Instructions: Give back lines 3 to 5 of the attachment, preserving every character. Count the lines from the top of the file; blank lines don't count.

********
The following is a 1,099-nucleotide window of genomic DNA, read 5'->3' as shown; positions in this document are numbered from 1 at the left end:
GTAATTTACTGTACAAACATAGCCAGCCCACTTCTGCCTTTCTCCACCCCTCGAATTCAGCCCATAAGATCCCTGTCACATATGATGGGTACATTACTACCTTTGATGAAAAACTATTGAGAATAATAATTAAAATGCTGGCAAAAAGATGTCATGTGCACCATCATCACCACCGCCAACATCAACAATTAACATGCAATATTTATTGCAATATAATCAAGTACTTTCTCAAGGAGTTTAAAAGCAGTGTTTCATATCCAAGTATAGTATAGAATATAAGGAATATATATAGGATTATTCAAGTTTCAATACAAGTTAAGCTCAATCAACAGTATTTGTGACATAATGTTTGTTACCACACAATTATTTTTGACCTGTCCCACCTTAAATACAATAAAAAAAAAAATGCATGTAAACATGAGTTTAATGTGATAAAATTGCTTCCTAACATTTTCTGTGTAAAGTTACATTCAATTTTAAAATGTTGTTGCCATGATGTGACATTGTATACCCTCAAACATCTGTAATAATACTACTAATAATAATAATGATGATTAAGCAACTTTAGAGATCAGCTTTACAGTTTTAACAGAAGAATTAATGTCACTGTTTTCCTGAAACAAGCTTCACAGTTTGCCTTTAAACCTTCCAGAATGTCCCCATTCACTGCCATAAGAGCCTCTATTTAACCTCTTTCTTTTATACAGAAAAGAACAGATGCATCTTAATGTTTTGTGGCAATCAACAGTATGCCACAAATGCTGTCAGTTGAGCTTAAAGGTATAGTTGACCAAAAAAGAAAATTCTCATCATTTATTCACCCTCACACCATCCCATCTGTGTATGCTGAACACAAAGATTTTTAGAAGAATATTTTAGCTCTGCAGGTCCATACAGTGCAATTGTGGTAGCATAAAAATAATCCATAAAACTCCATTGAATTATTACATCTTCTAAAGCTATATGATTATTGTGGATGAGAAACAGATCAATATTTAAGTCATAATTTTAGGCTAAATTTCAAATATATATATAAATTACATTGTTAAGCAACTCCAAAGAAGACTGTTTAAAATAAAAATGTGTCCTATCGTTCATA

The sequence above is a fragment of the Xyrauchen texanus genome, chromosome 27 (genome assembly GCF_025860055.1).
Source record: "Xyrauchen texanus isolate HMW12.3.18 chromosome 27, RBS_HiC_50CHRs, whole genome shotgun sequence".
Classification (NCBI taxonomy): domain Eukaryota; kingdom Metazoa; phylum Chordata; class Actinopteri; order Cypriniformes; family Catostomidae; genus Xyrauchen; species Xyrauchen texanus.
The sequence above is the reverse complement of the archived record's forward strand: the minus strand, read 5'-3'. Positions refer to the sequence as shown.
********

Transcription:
The sequence above is a fragment of the Xyrauchen texanus genome, chromosome 27 (genome assembly GCF_025860055.1).
Source record: "Xyrauchen texanus isolate HMW12.3.18 chromosome 27, RBS_HiC_50CHRs, whole genome shotgun sequence".
Classification (NCBI taxonomy): domain Eukaryota; kingdom Metazoa; phylum Chordata; class Actinopteri; order Cypriniformes; family Catostomidae; genus Xyrauchen; species Xyrauchen texanus.